Uncertainty is a major theme in this text. The fact that this uncertainty is derived from an epistemological stand-point makes the text "postmodern". Additionally, the notion the text explores regarding the fictive nature of constructed "knowledge" and "truth" are fully participant in a postmodern ethos of what we might call "knowledge instability".
Oedipa Maas is engaged in a quest for the truth in this novel, searching an essential confirmation of her own perceptions. Is the W.A.S.T.E. system a real conspiracy or just a "projection" of her imagination? As she weaves a series of connections and paranoid realizations together into a tapestry of frightening coincidence, Oedipa is forced to ask whether or not what she has found is meaningful.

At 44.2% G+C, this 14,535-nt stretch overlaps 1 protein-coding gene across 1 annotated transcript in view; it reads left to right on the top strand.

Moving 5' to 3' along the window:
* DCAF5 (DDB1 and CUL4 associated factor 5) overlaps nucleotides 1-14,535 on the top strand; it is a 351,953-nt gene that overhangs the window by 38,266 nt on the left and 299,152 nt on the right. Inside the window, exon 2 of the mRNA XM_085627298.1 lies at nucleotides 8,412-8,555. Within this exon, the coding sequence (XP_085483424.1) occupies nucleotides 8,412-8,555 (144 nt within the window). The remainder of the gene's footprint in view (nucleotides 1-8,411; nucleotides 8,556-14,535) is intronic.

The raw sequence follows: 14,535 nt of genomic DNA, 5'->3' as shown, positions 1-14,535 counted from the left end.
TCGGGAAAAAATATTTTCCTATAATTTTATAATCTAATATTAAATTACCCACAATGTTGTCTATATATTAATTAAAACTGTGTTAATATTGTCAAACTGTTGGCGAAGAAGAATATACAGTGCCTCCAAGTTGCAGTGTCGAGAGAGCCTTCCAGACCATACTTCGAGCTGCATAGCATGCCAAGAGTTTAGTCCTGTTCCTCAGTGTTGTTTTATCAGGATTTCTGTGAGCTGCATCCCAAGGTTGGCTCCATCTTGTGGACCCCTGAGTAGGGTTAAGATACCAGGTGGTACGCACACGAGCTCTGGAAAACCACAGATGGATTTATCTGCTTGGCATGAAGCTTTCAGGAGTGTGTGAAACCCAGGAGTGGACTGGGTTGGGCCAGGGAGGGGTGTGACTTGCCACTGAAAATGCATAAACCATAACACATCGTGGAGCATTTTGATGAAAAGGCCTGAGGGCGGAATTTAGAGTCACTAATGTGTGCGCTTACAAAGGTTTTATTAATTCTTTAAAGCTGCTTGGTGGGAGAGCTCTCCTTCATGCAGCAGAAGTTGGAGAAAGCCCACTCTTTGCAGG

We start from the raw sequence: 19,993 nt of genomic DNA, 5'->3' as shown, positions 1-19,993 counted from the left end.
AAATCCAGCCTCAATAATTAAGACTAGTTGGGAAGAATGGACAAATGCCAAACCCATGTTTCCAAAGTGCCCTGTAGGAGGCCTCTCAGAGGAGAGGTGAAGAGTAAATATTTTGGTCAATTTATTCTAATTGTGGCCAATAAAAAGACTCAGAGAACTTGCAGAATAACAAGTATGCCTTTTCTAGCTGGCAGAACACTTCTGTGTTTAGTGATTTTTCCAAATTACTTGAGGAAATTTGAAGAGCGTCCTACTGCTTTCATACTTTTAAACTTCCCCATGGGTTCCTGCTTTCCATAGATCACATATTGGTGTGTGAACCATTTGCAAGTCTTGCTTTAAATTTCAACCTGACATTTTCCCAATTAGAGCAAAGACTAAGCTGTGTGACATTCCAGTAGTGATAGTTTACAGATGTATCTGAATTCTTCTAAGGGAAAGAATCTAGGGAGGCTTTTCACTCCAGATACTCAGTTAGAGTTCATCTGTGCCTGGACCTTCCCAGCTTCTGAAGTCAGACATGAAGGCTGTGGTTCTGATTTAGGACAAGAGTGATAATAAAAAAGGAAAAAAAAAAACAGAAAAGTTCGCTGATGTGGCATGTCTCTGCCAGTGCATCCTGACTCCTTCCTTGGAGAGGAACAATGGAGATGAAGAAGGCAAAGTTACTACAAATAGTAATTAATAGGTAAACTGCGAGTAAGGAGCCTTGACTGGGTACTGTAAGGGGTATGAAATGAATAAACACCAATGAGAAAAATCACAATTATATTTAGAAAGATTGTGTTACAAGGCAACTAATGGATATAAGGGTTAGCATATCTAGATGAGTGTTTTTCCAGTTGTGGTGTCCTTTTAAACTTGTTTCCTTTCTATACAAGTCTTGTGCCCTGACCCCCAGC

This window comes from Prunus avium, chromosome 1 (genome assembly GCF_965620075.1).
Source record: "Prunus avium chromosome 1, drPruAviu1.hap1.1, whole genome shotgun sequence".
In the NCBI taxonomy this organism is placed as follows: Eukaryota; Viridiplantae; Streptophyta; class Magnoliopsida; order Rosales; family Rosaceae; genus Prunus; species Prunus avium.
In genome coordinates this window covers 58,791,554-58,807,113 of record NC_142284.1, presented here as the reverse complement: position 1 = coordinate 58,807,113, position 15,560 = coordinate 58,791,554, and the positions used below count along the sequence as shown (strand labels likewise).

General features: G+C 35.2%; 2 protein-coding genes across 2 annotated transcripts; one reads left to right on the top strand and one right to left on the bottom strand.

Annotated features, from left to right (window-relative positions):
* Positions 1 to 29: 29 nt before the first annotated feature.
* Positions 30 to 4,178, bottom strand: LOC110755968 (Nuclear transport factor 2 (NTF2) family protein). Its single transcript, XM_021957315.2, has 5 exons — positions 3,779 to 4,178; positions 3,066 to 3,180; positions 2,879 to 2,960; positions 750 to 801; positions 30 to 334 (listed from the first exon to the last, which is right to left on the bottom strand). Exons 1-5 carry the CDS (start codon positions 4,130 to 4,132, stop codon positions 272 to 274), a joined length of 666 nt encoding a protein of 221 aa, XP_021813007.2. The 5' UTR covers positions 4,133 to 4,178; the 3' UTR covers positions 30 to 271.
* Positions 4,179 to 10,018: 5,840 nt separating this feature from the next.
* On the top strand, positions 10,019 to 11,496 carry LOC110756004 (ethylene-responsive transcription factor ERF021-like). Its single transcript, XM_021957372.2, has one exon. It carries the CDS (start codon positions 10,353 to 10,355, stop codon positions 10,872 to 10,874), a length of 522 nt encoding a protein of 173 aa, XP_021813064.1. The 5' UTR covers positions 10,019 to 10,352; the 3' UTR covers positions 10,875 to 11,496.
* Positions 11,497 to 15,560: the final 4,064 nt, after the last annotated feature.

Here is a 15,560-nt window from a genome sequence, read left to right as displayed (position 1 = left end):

Some questions that apply to her conundrum at the novel's end are:
- If the only way to construct meaning is to draw connections that require a leap of faith and which offer no "proof" in and of themselves, then does meaning become fancy, fantasy, or paranoia? Or does meaning resist the arbitrary nature of such a vision?
- Is meaning only possible as a participatory, dynamic process instead of as an objective, self-existing, autonomous thing?
In addition to these thematic concerns, Pynchon utilizes some postmodern narrative techniques, using frequent allusions, scientific language and concepts, and an open-ended conclusion.
Meta-fiction is also used here as Pynchon includes numerous passages dealing with plays within the novel and dealing with the idea (and fundamental problems) of literary interpretation.
In some instances the [postmodern] work will make a comment about itself in a critical way, making a self-reflexive comment on the whole process of writing, reading, or understanding literature. (eNotes)